Outfitter Critique: A Kyrgyzstan Ibex Hunt with Extrem Tours
By Jay Wrobliske, Hunting Report subscriber
After the 28-hour plane trip and 12-hour drive, we finally reached base camp at 10,080 feet. Base camp was warm and clean. After a much needed night's rest, we were up and checking zero on the rifles. After a bite to eat we loaded up our backpacks and headed out on horses to spike camp. The mountain views are breathtaking. My butt stayed glued to the saddle while watching these horses walk on such steep slopes.
After an eight-hour horseback ride and looking at several ibex along the way, we arrived at spike camp. Spike camp wasn't a whole lot to write home about - a cave in the side of a mountain located at 11,500 feet. The guides set up the tents and discussed the plans for the next morning. Lucky for us, we had a hunter in camp who spoke English and Russian.
The night was long for a couple of hunters who got sick either from the chicken from breakfast or from high altitude sickness. One hunter stayed in camp trying to re-coop, and the rest of us took off. About mid-morning our translator/hunter said the guides had spotted a nice ibex bedded down on a knoll quite a ways off. "Anyone up for a hike?" I volunteered. After an hour hiking we got within 200 yards of the ibex still bedded. I lay out prone and was about to take the shot when my guide started waving his hand franticly. There was a little confusion between the guide and me. The ibex was up and over the edge before I was able to get a shot.
After getting back to the group it was relayed to me the guide was afraid I was going to shoot the rock in front of me, and he wanted me to move over. The rock was not in my way but, oh well, it's the first day.
Later in the day the snow flurries started and continued off and on for the rest of the day. Visibility was down to about 200 yards max. We decided to head back to camp, hoping the weather would clear up by morning. We arrived back in camp, and the hunter in camp wasn't feeling any better and couldn't keep any water or food down. The night was long and cold, even longer for the sick ones. It snowed all night; the sick hunter was still feeling bad the following morning, so he decided to call it quits and head down to base camp in the driving snow. It snowed all day, finally clearing up around 5 pm. It was too late to hunt, but the guides went out to try to locate some ibex for the morning hunt.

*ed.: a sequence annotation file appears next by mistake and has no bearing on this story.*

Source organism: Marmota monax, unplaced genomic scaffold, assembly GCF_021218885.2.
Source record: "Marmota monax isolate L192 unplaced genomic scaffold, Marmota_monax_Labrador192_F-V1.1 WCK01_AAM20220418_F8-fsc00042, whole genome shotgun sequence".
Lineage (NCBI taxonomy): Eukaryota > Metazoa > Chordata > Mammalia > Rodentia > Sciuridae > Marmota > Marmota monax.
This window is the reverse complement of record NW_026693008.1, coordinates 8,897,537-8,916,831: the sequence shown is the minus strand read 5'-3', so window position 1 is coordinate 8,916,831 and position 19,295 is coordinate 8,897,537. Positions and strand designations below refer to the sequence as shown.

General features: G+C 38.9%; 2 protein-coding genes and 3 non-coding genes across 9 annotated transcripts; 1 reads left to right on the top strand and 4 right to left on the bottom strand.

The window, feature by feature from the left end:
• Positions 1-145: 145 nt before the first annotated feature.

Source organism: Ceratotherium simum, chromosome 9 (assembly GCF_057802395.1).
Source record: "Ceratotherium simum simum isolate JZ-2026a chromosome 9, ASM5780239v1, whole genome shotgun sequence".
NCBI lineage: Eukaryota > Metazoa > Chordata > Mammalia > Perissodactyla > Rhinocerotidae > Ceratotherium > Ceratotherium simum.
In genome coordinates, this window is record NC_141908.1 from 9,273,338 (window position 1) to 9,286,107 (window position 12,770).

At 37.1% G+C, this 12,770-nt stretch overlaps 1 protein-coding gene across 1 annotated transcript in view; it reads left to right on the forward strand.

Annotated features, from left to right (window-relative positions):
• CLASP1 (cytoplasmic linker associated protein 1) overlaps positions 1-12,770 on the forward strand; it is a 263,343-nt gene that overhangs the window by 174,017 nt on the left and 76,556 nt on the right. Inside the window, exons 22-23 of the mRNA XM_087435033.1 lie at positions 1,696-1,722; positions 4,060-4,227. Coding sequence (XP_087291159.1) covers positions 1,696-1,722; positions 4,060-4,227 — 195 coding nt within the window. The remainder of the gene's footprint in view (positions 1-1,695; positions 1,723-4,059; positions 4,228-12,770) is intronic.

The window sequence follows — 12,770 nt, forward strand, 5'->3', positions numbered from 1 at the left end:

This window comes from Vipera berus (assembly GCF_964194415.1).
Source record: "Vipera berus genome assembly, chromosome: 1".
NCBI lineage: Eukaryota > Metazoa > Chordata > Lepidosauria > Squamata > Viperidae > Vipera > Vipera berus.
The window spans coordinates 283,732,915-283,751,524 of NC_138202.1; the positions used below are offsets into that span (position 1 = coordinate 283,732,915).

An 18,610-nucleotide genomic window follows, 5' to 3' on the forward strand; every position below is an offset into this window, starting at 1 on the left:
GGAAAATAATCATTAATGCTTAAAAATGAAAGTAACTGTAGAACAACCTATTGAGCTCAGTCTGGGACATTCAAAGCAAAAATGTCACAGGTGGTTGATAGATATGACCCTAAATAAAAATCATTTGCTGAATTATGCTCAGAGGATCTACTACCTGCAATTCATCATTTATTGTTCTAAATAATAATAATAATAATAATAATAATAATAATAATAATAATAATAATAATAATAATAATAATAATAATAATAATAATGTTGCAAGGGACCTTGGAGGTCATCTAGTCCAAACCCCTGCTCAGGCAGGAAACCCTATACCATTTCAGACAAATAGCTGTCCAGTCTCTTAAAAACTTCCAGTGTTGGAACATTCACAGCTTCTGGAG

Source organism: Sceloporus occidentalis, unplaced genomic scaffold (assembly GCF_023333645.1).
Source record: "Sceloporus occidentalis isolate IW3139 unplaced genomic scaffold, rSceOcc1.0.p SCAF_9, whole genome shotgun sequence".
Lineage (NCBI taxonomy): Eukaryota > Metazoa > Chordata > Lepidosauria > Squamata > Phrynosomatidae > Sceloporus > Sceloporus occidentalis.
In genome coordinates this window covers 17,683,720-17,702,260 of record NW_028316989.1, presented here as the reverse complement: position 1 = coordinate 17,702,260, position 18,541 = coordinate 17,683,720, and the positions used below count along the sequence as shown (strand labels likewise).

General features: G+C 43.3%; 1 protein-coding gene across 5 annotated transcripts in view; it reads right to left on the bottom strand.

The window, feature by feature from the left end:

Morning finally arrived, and the weather was great. We headed off to where the guides had located the ibex the evening before. All three hunters were positioned on different locations on the mountain side. After an hour or so, the ibex started heading in our direction. The other two hunters collected their trophies that morning. I was not so fortunate. We continued hunting while the other hunters took their trophies back to camp. After seeing several other ibex and not being able to get close enough for a shot we headed back to camp.
The following morning the other hunters packed up and headed back to base camp. One of the guides stayed with me, and we headed out to a different hunting area. My camp for the next two nights was on a hillside sleeping under the stars. I saw several ibex but nothing I wanted shoot.
Finally, on the 5th day we spotted a shooter feeding on the hillside. We were able to get within about 300 yards for the shot. The shot was good, and down he went. He was a great trophy, 43x40 inches. The shorter side had been broomed off. Unfortunately my camera battery had died so our photo session was short. We caped out the trophy and started the 11-hour ride back to base camp.
As we all have heard, the hardest thing about this hunt is the language barrier; but, we worked our way through it. The guides were great - they worked their tails off to accommodate all of us. The food was good, a lot of soups and breads. This was a true mountain hunt, no-frills attached. As long as you know this going in, you won't be disappointed.
I would definitely use the VIP service leaving Bishkek Airport - cost $110. They will clear all luggage, guns and animals for you. No hassles. No need for it flying in though, since Kyrgyzstan no longer requires a VISA for entry for US citizens.
Editor Note: Wrobliske's hunt took place in October 2012 and was conducted by Adilet Ulukmanov (email@example.com) and booked through Igor Kancev of Extrem Tours (firstname.lastname@example.org).